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Amazon, Google, and Alibaba face anticompetitive investigations from governments in the EU, China, and India


EU, India, and China launch antitrust probes against Amazon

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Regulators in the EU, China, and India have recently launched investigations into large multinational firms like Amazon, Google, and Alibaba. These investigations intend to mitigate what regulators perceive as anticompetitive business actions, and aim to tighten regulations to promote fair market competition.

Amazon: As part of an ongoing investigation, the European Commission introduced charges against the etailer, alleging that it holds unfair online shopping dominance—especially in Germany and France, two of its largest markets—because it acts as both a marketplace and a retailer. The European Commission also opened a second investigation looking into whether Amazon unfairly favors its own retail offerings as well as sellers that use its logistics and delivery services. The recent investigations come amid similar allegations made by US officials.

Google: India’s antitrust watchdog, the Competition Commission of India (CCI), opened a formal investigation into Google’s practices. The CCI alleged that the tech giant abuses its power to promote Google Pay during Android device setup and skews search results in favor of the app. Furthermore, the CCI alleged that Google Play Store’s billing system and in-app purchases unfairly favor Google Pay. Recently, India-based payments firm Paytm made similar allegations, accusing Google of monopolizing India’s tech space.

Chinese retail firms: China’s market regulator released a set of draft rules to mitigate anticompetitive actions from large Chinese retail firms as shopping holiday Singles’ Day kicks off. Alibaba, JD.com, and Tencent are among some of the firms involved in the probe as Chinese regulators look to implement rules that tackle price discrimination, the favoring of merchants that sign exclusive deals with these large retail platforms, and the mandatory collection of user data. China has been looking to regulate its bustling online retail space: In 2018, it passed an ecommerce law to promote healthy market competition.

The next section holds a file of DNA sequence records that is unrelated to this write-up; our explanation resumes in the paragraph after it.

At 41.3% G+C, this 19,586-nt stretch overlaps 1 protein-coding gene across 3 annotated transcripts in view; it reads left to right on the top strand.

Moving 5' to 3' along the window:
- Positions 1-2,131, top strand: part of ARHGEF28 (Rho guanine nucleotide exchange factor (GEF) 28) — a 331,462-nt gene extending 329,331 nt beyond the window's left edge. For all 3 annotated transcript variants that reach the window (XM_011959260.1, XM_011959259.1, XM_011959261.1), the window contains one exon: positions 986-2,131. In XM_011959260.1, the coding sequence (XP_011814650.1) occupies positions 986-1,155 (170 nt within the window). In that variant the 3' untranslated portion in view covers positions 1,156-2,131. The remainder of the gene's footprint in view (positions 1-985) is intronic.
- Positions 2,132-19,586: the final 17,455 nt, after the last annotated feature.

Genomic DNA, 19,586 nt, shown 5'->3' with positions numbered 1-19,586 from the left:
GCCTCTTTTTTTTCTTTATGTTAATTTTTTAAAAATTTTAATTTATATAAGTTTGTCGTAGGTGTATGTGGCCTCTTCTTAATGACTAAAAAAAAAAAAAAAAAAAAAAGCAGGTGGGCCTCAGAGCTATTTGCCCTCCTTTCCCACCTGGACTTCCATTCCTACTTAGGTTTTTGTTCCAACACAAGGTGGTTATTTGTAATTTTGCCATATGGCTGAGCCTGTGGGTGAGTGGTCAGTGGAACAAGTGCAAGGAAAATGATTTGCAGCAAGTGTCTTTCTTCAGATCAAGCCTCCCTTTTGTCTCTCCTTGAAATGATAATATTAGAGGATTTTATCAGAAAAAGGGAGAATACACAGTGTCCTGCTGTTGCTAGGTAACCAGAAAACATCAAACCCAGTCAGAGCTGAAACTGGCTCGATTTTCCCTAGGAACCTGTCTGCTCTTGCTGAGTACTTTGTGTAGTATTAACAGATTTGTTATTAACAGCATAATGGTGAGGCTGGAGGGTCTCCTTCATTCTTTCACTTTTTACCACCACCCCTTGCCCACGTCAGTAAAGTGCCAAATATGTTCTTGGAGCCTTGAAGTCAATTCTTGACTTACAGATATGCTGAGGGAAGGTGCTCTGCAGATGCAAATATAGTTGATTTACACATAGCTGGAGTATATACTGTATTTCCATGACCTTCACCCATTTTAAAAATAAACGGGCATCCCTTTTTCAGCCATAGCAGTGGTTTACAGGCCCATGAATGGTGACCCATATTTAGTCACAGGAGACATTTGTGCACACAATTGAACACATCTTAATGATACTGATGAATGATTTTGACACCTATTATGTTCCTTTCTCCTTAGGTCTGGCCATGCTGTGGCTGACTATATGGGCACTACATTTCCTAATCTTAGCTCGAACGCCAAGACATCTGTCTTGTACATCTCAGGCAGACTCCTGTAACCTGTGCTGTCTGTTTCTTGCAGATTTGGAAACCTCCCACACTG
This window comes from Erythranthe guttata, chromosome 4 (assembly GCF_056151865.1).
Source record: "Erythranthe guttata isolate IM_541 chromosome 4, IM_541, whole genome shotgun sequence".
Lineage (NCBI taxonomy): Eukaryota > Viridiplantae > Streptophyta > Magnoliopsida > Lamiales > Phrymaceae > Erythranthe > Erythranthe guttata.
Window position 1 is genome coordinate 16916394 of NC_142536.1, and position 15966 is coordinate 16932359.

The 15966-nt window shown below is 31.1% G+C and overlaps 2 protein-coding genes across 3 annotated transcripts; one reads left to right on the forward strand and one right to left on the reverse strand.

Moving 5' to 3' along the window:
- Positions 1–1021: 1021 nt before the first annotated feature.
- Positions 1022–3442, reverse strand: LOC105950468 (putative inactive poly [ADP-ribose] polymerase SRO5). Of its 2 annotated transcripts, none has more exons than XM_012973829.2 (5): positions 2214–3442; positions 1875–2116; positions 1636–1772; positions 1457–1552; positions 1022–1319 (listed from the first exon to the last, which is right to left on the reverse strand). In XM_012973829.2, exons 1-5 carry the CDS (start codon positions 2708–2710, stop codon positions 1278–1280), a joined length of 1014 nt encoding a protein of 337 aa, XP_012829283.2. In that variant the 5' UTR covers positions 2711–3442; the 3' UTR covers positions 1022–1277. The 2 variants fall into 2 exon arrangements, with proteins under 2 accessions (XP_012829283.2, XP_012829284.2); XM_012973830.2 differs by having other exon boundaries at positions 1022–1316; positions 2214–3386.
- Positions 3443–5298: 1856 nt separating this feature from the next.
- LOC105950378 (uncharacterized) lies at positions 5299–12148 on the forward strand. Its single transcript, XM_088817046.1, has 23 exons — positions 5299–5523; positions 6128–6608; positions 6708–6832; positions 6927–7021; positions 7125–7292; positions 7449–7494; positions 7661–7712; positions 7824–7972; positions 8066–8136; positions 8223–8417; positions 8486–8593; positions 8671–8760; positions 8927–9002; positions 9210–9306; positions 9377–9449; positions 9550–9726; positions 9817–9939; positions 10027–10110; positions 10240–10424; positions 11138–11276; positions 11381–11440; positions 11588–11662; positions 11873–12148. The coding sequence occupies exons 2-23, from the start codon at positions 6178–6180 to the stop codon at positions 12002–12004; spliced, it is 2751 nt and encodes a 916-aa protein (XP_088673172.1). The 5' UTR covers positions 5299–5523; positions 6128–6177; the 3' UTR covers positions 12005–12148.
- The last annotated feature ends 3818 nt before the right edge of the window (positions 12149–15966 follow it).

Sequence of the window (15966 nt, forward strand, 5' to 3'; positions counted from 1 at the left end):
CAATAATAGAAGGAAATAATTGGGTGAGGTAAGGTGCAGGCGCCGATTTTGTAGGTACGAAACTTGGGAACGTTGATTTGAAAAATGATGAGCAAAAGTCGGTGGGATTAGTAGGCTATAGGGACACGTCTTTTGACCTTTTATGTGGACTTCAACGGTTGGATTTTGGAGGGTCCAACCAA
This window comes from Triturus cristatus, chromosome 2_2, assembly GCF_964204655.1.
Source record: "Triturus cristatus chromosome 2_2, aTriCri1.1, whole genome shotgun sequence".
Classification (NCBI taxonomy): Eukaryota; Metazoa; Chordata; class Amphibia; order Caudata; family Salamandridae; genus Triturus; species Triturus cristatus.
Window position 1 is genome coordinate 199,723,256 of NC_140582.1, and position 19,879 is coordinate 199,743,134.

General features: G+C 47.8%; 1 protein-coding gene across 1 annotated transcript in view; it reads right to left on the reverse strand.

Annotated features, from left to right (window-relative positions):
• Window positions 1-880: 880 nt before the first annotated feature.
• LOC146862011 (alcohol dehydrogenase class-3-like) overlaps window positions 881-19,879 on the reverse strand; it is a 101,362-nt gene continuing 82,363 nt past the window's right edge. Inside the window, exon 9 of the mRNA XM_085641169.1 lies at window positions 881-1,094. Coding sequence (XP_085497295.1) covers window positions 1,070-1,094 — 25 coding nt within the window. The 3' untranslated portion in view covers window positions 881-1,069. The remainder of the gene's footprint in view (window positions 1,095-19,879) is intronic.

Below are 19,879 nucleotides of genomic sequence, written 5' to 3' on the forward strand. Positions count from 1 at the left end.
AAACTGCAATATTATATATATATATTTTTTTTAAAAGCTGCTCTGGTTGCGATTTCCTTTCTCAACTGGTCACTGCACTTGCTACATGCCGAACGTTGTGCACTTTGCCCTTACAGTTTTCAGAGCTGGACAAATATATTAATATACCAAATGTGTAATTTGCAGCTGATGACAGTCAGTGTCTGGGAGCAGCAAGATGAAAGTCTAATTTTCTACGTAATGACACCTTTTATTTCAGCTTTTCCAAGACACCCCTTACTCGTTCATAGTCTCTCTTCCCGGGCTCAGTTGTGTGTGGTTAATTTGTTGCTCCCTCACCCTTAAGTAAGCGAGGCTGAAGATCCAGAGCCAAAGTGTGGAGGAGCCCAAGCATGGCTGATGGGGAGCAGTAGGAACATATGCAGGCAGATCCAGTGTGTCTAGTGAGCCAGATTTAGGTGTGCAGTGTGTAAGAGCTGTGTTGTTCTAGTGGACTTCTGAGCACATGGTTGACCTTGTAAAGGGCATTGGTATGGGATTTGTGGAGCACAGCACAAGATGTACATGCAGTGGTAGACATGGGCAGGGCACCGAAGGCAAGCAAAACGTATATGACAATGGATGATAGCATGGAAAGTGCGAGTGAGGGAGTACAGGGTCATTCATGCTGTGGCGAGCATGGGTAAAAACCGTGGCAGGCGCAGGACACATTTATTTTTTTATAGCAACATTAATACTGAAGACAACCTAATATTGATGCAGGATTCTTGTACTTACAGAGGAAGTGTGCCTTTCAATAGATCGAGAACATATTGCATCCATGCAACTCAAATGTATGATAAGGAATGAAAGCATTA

The slew of investigations signals a trend of global governments moving toward tighter regulations to control multinational firms. For example, Japan’s Fair Trade Commission recently announced that it’s looking to strengthen its antitrust laws, joining the EU and US in managing big tech firms’ dominance in the global market.

The new and ongoing investigations aim to prevent large firms like Amazon and Google—which both have a substantial global presence—from poaching business away from smaller companies in domestic markets. Promoting fair market competition might be even more important now because the pandemic, and accompanying coronavirus restrictions, have made it harder for small businesses to operate.

Although tighter regulations could help small businesses better compete, larger corporations may have a more difficult time operating in both domestic and global markets.  

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Source:: Business Insider

      

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